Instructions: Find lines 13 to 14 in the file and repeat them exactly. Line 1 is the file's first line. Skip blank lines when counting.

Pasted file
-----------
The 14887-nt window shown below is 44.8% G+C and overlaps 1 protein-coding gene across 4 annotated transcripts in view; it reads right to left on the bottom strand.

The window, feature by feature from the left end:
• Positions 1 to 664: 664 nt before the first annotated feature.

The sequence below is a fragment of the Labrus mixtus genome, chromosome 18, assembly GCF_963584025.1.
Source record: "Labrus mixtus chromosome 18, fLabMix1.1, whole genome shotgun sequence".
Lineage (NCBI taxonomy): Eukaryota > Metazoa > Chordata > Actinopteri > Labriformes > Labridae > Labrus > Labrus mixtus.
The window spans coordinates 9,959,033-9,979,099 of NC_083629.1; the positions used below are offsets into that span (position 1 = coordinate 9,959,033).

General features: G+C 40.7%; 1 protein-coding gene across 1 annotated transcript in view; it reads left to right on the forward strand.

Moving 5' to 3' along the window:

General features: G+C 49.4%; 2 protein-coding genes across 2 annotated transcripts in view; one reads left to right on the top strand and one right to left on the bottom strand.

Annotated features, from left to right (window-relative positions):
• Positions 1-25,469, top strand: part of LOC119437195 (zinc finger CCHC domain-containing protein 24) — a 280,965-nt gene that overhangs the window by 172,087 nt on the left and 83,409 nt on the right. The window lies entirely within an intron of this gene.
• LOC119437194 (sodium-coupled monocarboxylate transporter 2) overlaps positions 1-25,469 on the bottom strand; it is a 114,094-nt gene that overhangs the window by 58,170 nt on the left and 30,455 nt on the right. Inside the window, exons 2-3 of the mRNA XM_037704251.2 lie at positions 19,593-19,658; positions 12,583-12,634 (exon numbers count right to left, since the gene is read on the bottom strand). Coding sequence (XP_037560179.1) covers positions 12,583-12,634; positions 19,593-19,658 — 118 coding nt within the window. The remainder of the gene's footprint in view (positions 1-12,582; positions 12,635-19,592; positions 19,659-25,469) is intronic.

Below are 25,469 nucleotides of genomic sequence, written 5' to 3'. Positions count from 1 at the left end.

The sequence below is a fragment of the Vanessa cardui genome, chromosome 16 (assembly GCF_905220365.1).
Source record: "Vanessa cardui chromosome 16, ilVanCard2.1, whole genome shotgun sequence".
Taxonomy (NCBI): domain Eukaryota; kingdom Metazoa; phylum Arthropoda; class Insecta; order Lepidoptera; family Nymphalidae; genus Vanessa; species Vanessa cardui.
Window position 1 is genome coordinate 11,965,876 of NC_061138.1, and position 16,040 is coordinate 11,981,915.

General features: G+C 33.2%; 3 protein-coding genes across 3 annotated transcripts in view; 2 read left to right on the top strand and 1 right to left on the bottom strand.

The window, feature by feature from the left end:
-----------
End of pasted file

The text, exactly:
• LOC119437194 (sodium-coupled monocarboxylate transporter 2) overlaps positions 1-25,469 on the bottom strand; it is a 114,094-nt gene that overhangs the window by 58,170 nt on the left and 30,455 nt on the right. Inside the window, exons 2-3 of the mRNA XM_037704251.2 lie at positions 19,593-19,658; positions 12,583-12,634 (exon numbers count right to left, since the gene is read on the bottom strand). Coding sequence (XP_037560179.1) covers positions 12,583-12,634; positions 19,593-19,658 — 118 coding nt within the window. The remainder of the gene's footprint in view (positions 1-12,582; positions 12,635-19,592; positions 19,659-25,469) is intronic.

Below are 25,469 nucleotides of genomic sequence, written 5' to 3'. Positions count from 1 at the left end.